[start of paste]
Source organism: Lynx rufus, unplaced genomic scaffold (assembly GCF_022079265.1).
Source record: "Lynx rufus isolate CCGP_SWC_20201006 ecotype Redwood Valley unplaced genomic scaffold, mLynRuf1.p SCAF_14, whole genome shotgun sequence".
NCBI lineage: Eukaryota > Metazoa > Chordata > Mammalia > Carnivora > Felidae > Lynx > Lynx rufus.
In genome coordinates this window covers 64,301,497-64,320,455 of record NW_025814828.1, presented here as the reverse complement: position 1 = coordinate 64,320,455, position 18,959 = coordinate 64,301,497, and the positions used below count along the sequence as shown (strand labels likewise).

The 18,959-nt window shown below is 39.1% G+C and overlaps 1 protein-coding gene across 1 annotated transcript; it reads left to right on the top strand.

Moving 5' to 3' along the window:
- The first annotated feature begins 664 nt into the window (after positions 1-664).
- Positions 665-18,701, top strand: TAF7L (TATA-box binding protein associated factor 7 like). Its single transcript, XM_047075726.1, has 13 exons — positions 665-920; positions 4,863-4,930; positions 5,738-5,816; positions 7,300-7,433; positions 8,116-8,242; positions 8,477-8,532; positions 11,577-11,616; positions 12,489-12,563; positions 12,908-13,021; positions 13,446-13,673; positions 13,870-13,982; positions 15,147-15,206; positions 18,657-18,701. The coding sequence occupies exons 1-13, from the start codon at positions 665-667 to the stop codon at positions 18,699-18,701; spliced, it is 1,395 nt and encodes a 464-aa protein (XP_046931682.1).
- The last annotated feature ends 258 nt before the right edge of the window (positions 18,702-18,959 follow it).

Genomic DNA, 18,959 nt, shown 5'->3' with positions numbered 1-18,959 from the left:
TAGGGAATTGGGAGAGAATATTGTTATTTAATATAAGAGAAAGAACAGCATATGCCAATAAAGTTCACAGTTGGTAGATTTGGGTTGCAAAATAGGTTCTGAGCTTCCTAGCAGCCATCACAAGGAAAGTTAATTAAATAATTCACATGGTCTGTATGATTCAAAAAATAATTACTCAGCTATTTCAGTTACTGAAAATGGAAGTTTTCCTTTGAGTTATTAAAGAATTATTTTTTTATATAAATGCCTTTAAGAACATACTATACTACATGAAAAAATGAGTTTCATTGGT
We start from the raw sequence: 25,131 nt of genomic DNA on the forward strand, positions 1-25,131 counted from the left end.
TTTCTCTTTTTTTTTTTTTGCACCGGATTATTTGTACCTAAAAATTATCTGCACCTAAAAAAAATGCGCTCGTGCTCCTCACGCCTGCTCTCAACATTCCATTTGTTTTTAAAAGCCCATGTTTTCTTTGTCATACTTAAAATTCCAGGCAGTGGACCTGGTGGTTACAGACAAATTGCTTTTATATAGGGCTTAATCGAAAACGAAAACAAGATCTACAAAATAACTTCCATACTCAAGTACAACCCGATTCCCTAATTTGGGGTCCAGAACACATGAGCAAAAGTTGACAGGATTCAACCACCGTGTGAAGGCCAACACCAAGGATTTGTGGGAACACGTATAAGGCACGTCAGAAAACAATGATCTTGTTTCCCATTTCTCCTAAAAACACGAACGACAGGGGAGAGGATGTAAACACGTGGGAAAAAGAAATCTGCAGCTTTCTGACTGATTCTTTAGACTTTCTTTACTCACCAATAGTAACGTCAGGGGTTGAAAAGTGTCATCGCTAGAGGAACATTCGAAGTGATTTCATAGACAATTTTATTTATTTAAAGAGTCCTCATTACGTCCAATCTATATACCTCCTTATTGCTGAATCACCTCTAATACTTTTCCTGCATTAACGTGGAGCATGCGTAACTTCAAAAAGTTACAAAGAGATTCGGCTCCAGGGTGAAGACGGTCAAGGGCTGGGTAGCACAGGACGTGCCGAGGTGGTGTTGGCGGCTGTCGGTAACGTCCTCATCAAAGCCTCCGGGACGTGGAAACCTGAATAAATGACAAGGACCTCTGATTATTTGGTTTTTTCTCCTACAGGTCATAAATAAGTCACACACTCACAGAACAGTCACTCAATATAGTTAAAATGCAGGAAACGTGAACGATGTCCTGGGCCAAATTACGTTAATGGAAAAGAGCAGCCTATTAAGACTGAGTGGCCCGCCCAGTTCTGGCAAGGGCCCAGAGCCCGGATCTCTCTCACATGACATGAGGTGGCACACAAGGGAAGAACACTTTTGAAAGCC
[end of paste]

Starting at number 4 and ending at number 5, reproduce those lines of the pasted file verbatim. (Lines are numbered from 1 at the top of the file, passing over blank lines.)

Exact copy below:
In genome coordinates this window covers 64,301,497-64,320,455 of record NW_025814828.1, presented here as the reverse complement: position 1 = coordinate 64,320,455, position 18,959 = coordinate 64,301,497, and the positions used below count along the sequence as shown (strand labels likewise).

The 18,959-nt window shown below is 39.1% G+C and overlaps 1 protein-coding gene across 1 annotated transcript; it reads left to right on the top strand.